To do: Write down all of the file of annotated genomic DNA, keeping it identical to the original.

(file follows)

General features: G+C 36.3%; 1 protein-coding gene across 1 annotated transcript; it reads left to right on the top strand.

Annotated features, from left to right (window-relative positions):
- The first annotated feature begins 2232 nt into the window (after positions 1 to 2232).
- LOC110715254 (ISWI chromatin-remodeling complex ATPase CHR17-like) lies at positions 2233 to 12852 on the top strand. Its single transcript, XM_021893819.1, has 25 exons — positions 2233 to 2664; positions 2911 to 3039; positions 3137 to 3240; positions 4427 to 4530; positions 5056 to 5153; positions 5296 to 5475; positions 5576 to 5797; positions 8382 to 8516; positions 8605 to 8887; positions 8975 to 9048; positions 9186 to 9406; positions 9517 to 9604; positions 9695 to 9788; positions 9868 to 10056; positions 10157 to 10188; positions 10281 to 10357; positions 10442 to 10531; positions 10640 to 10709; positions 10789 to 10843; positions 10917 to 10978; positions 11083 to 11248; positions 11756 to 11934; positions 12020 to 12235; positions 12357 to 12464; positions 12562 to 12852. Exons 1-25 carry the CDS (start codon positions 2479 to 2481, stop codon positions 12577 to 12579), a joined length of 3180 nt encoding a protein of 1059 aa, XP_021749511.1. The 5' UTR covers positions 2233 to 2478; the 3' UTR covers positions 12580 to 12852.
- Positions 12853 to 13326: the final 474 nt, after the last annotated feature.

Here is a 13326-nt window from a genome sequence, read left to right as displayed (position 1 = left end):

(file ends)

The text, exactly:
General features: G+C 36.3%; 1 protein-coding gene across 1 annotated transcript; it reads left to right on the top strand.

Annotated features, from left to right (window-relative positions):
- The first annotated feature begins 2232 nt into the window (after positions 1 to 2232).
- LOC110715254 (ISWI chromatin-remodeling complex ATPase CHR17-like) lies at positions 2233 to 12852 on the top strand. Its single transcript, XM_021893819.1, has 25 exons — positions 2233 to 2664; positions 2911 to 3039; positions 3137 to 3240; positions 4427 to 4530; positions 5056 to 5153; positions 5296 to 5475; positions 5576 to 5797; positions 8382 to 8516; positions 8605 to 8887; positions 8975 to 9048; positions 9186 to 9406; positions 9517 to 9604; positions 9695 to 9788; positions 9868 to 10056; positions 10157 to 10188; positions 10281 to 10357; positions 10442 to 10531; positions 10640 to 10709; positions 10789 to 10843; positions 10917 to 10978; positions 11083 to 11248; positions 11756 to 11934; positions 12020 to 12235; positions 12357 to 12464; positions 12562 to 12852. Exons 1-25 carry the CDS (start codon positions 2479 to 2481, stop codon positions 12577 to 12579), a joined length of 3180 nt encoding a protein of 1059 aa, XP_021749511.1. The 5' UTR covers positions 2233 to 2478; the 3' UTR covers positions 12580 to 12852.
- Positions 12853 to 13326: the final 474 nt, after the last annotated feature.

Here is a 13326-nt window from a genome sequence, read left to right as displayed (position 1 = left end):